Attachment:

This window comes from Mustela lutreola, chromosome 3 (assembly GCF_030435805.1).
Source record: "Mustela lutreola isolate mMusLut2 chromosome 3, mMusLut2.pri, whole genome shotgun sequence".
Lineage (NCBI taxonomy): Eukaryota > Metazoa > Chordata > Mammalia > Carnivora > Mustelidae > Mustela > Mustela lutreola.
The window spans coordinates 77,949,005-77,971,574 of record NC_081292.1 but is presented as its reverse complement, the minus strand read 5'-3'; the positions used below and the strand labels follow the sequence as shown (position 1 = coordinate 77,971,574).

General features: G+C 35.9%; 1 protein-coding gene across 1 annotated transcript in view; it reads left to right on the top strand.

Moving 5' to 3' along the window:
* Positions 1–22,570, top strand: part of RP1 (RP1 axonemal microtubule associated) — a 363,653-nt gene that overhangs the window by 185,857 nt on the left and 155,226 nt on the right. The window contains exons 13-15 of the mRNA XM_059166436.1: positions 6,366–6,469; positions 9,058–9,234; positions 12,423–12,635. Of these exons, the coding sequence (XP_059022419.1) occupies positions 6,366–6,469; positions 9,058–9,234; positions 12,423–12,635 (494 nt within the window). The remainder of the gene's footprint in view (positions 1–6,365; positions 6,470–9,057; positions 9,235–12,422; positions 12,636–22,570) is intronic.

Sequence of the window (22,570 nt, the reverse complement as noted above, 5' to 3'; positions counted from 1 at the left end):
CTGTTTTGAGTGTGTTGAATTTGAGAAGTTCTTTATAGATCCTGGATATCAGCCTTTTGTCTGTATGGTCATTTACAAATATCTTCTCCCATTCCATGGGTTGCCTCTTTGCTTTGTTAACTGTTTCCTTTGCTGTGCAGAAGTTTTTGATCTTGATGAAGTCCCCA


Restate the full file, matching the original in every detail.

This window comes from Mustela lutreola, chromosome 3 (assembly GCF_030435805.1).
Source record: "Mustela lutreola isolate mMusLut2 chromosome 3, mMusLut2.pri, whole genome shotgun sequence".
Lineage (NCBI taxonomy): Eukaryota > Metazoa > Chordata > Mammalia > Carnivora > Mustelidae > Mustela > Mustela lutreola.
The window spans coordinates 77,949,005-77,971,574 of record NC_081292.1 but is presented as its reverse complement, the minus strand read 5'-3'; the positions used below and the strand labels follow the sequence as shown (position 1 = coordinate 77,971,574).

General features: G+C 35.9%; 1 protein-coding gene across 1 annotated transcript in view; it reads left to right on the top strand.

Moving 5' to 3' along the window:
* Positions 1–22,570, top strand: part of RP1 (RP1 axonemal microtubule associated) — a 363,653-nt gene that overhangs the window by 185,857 nt on the left and 155,226 nt on the right. The window contains exons 13-15 of the mRNA XM_059166436.1: positions 6,366–6,469; positions 9,058–9,234; positions 12,423–12,635. Of these exons, the coding sequence (XP_059022419.1) occupies positions 6,366–6,469; positions 9,058–9,234; positions 12,423–12,635 (494 nt within the window). The remainder of the gene's footprint in view (positions 1–6,365; positions 6,470–9,057; positions 9,235–12,422; positions 12,636–22,570) is intronic.

Sequence of the window (22,570 nt, the reverse complement as noted above, 5' to 3'; positions counted from 1 at the left end):
CTGTTTTGAGTGTGTTGAATTTGAGAAGTTCTTTATAGATCCTGGATATCAGCCTTTTGTCTGTATGGTCATTTACAAATATCTTCTCCCATTCCATGGGTTGCCTCTTTGCTTTGTTAACTGTTTCCTTTGCTGTGCAGAAGTTTTTGATCTTGATGAAGTCCCCA